During his speech at the annual Conservative Party conference in Birmingham today, Prime Minister David Cameron focused heavily on the UK needing to invest in technology and infrastructure to ensure a strong economic recovery.
However, details regarding specific policies and funding to support such initiatives are still vague, which is likely to fuel scepticism from the opposition, especially given recent announcements regarding slugging economic growth and a renewed focus on cutting welfare benefits.
Cameron pointed to the Olympics as recent evidence of what the UK can achieve, but quickly followed this praise by saying that we “mustn’t let that warm glow give us a false sense of security”.
He said: “All around the world, countries are on the rise. Yes, we’ve been hearing about China and India for years, but it’s hard to believe what’s happening in Brazil, in Indonesia, in Nigeria too. Meanwhile, the old powers are on the slide.
“What do the countries on the rise have in common? They are lean, fit, obsessed with enterprise, spending money on the future – on education, incredible infrastructure and technology.”
He added: “And what do the countries on the slide have in common? They’re fat, sclerotic, spending money on unaffordable welfare systems, huge pension bills, unreformed public services.”
Cameron then went on to pledge that he is not going to allow the UK to ‘join the slide’.
He said: “My job – our job – is to make sure that in this twenty first century, as in the centuries that came before, our country, Britain, is on the rise.”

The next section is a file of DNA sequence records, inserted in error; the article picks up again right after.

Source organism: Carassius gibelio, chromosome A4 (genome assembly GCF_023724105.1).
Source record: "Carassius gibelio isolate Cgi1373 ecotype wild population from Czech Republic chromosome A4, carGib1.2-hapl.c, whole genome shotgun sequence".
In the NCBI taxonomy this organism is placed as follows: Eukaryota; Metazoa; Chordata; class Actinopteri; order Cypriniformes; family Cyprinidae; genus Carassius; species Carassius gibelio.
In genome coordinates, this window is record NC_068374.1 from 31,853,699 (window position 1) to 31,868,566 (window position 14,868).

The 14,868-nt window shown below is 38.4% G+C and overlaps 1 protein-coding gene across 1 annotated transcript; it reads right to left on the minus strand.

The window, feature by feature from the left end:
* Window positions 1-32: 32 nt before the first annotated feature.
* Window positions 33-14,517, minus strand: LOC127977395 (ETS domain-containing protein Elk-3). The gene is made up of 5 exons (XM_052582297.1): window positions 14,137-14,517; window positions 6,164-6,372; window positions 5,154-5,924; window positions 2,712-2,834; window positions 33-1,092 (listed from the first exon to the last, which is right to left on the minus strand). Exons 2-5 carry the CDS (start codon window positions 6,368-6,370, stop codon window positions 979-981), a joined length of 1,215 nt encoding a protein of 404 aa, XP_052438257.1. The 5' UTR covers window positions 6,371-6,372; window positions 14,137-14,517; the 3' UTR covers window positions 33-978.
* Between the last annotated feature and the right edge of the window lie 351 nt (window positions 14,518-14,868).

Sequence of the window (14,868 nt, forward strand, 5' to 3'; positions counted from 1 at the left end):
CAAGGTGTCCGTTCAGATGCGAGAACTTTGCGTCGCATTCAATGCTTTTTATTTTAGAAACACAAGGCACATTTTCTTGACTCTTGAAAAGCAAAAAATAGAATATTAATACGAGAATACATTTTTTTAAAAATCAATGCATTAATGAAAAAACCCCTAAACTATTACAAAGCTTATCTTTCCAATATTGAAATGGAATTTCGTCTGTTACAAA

Geoffrey Taylor, head of business analytics firm SAS’ academic programme, was particularly disparaging about Cameron’s speech. He believes that the Conservatives should be looking to invest in key skills to drive growth in the UK’s technology industry.
There is a growing concern that the UK is going to suffer a technical skills shortage, which has led to a number of reforms and initiatives in the education sector to get students to study STEM subjects.
Taylor said: “David Cameron’s speech today did not go far enough. Although he is spot on to pick out countries like Brazil, China and India for their investment in education and technology, Cameron failed to highlight the importance of skills if the UK is to avoid being left behind in these crucial areas.
“Technology innovation in particular must play a huge part in the future of the UK economy. It’s no secret that the tech industry finds it difficult to hire people with the right skills – especially in areas such as Maths, Science and Statistics - and this poses a serious threat to growth.”
He added: “If we don’t act now to up-skill our workforce, we’ll end up losing out to countries like China and India, where the level of investment in tech skills is on the rise.”
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